Joining headsets like the SteelSeries Arctis Pro, the Turtle Beach Elite Pro 2 includes a SuperAmp unit—a big volume dial you can pair with your phone using an app and control all sorts of settings. The headset itself is a pretty simple one, so a lot of the particulars of using it come down to how you interact with the SuperAmp.

As gaming headsets go, the Turtle Beach Elite Pro 2 is pretty well built. This is a primarily metal gaming headset, with a comfortable suspension band and rotating hinges which will let the headphones lay flat. The earpads are made of memory foam, covered in leatherette on the sides and flexible spandex-like fabric on top. People with glasses may want something with velour, but the headphones have carved grooves to alleviate pressure, so getting a decent seal shouldn’t be too hard. I certainly never ran into any issues.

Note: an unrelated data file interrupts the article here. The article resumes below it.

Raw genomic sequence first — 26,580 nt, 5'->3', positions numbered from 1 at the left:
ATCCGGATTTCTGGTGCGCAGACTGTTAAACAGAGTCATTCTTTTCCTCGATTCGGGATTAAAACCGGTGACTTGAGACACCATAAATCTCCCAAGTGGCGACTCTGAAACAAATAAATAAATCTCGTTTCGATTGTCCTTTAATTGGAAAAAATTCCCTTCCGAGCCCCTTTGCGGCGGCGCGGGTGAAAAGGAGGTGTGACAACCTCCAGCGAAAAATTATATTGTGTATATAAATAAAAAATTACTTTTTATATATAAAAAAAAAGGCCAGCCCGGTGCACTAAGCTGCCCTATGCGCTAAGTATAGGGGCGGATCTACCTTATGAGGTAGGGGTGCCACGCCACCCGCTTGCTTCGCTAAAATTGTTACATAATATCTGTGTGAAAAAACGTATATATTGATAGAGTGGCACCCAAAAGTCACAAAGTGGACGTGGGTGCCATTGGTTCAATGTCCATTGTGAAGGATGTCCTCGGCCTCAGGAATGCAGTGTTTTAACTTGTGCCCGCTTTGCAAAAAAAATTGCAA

The Elite Pro 2 is a sturdy, comfortable headset. It’s got some heft to it, but the suspension band makes it rest comfortably even for long sessions.

A man wears the Turtle Beach Elite Pro 2 sitting at a PC running League of Legends.
The cords that connect the headset to the SuperAmp and the your platform of choice are long enough for most environments, but a desktop setup is always going to be the most convenient.

Actually using the Turtle Beach Elite Pro 2 is pretty pretty straightforward too. There aren’t any onboard controls (save for a mic mute switch in the cord), so getting used to the headset is really just a matter of adjusting it to fit properly. The headset’s volume control is in the SuperAmp unit, which acts as a go-between for the headset and whatever platform on which you’re gaming. This a 3.5mm gaming headset, but the SuperAmp connects over USB (or USB and optical if you’re so inclined).

What can the SuperAmp do?

The Turtle Beach Elite Pro 2 gaming headset sits with its SuperAmp on a black reflective surface
The SuperAmp lights up in the middle, with a white LED ring indicating volume level.